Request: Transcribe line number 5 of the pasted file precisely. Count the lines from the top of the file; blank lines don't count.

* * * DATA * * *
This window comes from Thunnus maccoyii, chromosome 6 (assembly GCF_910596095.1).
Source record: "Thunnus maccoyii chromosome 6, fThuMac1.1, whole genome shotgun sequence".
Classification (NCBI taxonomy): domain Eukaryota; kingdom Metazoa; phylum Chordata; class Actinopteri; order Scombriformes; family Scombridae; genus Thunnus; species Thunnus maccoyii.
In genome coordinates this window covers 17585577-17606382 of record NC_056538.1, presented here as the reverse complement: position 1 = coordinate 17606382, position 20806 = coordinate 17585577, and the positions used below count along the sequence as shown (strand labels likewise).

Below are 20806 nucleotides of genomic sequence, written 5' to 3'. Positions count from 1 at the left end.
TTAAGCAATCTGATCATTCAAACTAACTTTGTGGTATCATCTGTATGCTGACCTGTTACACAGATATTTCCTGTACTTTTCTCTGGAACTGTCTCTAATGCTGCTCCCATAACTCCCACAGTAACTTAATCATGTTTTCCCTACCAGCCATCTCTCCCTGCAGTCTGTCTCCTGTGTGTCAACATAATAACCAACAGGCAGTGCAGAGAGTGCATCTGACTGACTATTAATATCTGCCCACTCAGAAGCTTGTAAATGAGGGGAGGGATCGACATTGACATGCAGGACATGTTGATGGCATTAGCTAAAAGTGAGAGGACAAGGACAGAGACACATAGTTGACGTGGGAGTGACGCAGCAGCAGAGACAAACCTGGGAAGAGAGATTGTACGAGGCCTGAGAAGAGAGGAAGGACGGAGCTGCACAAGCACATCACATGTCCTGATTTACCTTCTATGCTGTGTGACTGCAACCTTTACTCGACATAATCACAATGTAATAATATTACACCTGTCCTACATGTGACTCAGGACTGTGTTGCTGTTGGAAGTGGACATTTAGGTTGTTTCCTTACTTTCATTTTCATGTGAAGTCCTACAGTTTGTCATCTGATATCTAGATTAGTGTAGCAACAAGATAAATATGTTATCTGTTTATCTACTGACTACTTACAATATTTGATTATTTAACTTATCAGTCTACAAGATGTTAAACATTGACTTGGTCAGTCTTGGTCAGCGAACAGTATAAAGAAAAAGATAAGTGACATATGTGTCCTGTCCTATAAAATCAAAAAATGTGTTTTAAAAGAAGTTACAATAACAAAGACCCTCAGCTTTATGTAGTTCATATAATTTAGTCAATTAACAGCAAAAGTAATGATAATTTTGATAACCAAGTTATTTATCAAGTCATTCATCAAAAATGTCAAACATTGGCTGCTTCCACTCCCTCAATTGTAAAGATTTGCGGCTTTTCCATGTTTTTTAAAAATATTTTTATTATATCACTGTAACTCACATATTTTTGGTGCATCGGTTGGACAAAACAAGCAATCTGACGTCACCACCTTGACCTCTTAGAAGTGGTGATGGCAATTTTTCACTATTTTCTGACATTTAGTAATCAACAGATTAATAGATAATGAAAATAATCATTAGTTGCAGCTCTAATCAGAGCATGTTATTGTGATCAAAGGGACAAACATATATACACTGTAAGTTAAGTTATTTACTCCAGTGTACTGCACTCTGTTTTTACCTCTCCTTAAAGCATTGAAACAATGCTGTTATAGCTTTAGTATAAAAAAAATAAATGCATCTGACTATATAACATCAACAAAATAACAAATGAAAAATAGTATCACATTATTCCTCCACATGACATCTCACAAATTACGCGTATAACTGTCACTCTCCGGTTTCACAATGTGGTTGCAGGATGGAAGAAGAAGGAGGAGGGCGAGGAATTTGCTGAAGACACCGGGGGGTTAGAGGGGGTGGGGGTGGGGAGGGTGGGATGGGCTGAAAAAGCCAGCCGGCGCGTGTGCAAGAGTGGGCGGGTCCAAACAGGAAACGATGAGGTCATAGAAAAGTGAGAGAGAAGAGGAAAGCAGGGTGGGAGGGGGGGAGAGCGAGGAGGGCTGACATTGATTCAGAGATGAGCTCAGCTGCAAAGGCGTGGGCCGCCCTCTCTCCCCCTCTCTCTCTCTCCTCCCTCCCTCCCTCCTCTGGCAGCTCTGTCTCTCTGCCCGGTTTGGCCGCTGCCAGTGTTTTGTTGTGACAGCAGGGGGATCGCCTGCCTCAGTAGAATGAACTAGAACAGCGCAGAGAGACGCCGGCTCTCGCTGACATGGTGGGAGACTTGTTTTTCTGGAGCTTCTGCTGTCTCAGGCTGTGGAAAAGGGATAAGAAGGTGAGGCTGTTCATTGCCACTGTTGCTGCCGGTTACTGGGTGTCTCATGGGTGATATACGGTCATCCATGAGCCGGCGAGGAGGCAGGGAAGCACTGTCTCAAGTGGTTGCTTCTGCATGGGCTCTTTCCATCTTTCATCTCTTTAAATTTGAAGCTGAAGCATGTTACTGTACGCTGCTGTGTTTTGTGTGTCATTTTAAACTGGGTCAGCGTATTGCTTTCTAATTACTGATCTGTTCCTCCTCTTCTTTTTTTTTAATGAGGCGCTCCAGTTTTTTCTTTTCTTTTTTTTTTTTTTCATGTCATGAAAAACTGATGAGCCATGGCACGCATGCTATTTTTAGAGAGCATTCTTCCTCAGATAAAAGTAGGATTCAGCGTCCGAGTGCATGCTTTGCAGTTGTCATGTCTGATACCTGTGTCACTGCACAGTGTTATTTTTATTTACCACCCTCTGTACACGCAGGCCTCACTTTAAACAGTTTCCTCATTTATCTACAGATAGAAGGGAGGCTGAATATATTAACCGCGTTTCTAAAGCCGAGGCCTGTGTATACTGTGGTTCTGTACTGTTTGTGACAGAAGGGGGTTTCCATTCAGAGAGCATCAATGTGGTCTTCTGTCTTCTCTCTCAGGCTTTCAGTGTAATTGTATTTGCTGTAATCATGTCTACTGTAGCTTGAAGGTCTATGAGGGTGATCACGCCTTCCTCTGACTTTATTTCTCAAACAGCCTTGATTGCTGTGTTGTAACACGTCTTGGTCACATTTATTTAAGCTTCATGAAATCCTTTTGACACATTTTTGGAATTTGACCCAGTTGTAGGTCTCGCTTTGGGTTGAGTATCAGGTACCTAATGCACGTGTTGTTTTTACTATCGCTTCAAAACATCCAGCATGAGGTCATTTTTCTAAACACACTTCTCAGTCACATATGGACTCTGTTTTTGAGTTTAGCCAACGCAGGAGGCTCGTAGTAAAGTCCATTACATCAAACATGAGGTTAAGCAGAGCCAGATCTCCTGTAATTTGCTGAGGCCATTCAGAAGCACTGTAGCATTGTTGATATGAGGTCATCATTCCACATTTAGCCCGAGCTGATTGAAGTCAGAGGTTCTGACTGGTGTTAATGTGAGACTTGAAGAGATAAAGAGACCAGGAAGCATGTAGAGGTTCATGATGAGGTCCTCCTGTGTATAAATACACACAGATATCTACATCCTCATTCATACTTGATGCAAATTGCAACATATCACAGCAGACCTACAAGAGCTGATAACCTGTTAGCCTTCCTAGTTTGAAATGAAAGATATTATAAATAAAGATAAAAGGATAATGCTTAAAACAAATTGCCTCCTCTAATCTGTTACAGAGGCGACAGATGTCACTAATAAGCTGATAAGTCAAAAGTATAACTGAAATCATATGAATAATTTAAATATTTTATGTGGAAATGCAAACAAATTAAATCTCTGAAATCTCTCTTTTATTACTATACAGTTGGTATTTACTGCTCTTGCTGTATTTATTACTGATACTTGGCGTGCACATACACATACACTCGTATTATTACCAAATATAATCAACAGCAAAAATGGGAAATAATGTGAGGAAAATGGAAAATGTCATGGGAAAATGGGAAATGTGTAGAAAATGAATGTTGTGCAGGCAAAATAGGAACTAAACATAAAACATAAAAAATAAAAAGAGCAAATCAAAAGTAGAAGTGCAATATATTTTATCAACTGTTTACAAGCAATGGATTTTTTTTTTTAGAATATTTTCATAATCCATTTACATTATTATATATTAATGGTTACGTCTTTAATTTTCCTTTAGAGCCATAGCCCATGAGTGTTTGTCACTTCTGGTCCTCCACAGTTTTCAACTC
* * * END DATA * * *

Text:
Below are 20806 nucleotides of genomic sequence, written 5' to 3'. Positions count from 1 at the left end.